Juan Alim, 78, a former Filipino citizen who was naturalized as a Canadian citizen in 1998, arrived in Manila last year to celebrate Christmas with relatives. He enjoyed his stay so much that he decided to live there for the rest of his life.
However, he's worried that after one year from his date of arrival, he would be declared an "overstaying alien" by the Bureau of Immigration and charged exorbitant fees.
While Juan is weighing his options, another former Filipino citizen, Jericho Mercado, a licensed architect in the Philippines before migrating to Canada, is interested to know how he can resume the practice of his profession and capitalize on the construction boom in the Philippines.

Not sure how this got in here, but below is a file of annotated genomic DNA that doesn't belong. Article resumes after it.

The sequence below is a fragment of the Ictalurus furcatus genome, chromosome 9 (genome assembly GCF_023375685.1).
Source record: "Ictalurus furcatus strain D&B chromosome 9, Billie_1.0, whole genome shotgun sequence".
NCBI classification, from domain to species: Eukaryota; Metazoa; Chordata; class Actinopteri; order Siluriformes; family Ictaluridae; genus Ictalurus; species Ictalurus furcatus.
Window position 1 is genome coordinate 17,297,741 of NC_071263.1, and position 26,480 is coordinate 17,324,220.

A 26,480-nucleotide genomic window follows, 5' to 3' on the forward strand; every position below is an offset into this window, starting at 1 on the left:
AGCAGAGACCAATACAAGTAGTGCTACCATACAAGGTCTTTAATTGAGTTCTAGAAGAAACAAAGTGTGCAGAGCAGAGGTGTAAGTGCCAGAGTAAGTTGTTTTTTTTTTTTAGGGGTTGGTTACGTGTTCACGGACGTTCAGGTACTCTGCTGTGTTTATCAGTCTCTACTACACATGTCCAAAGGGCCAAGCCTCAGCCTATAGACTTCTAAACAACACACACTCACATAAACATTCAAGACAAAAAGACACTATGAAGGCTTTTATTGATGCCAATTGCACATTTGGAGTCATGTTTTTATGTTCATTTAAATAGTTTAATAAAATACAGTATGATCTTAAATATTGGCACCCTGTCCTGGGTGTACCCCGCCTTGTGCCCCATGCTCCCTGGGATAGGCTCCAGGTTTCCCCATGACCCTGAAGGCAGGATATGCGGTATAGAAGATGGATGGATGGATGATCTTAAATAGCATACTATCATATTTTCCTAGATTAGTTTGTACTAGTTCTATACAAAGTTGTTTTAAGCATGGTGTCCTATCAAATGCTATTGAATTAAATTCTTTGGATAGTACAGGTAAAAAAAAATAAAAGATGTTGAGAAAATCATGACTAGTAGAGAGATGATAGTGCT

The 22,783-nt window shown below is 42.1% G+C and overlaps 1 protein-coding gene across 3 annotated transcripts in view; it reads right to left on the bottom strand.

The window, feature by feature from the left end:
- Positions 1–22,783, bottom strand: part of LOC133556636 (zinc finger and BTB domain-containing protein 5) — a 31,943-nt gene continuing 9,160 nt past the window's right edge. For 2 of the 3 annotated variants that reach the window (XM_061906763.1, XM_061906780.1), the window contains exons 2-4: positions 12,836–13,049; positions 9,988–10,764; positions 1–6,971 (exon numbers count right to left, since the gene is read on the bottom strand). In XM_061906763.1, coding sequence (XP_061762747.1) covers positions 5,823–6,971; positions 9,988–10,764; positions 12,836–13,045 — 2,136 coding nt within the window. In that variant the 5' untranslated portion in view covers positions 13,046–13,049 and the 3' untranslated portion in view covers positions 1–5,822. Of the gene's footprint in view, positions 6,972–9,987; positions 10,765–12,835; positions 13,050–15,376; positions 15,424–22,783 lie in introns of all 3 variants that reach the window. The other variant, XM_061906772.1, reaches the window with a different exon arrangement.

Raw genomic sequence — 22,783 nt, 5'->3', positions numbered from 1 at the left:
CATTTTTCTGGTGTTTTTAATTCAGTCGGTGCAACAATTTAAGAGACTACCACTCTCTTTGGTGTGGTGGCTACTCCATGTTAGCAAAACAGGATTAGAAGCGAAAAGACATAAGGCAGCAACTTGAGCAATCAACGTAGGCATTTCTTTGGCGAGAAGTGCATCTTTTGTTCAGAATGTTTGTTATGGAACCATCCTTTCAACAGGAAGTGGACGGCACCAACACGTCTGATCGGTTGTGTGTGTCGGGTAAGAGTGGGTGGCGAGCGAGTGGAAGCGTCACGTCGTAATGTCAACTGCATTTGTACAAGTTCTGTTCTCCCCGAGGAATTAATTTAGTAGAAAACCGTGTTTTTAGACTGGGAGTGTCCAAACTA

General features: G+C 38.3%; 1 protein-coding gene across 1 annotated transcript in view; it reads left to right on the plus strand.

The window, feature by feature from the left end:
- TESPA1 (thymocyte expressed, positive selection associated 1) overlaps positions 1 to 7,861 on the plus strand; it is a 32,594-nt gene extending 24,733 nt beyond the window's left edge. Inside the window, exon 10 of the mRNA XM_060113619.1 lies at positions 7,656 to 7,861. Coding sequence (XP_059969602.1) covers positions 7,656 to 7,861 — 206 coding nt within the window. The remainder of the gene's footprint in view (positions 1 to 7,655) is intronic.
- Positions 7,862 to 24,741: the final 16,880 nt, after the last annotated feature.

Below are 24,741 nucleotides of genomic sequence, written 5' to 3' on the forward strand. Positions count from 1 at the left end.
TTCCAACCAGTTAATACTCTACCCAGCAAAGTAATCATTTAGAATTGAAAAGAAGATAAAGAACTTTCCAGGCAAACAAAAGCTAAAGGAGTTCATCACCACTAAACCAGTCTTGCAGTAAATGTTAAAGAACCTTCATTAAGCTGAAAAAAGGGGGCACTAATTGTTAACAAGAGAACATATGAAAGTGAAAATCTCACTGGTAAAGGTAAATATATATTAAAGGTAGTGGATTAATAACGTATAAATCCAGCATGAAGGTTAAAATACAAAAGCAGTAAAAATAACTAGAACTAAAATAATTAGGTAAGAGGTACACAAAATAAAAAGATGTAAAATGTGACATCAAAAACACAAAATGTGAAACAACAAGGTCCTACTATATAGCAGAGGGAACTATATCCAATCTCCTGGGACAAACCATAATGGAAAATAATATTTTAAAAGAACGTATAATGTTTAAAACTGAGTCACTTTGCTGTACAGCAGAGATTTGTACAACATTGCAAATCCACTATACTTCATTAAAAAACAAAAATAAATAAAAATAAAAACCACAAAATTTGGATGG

What 's the best solution to the two gentlemen's dilemma? Simple: dual citizenship
The Philippine Dual Citizenship Law, otherwise known as the Citizenship Retention Act of 2003 (Republic Act 9225), is a law that allows natural-born Filipino citizens who have been naturalized as citizens of another country, to regain or retain their Philippine citizenship and all the benefits and privileges as such. It was passed by Congress in 2003 principally as a means to open up the Philippine economy to former Filipinos who are willing to contribute to its growth and development.
Rights and privileges
It goes without saying that once a person reacquires his Philippine citizenship, he also regains virtually all the rights and privileges he had previously lost when he was naturalized as a foreign citizen, including:
1) the right to be issued a Philippine passport;
2) the right to live and stay in the Philippines, visa-free, and for an indefinite period of time;
3) the right to practice one's profession;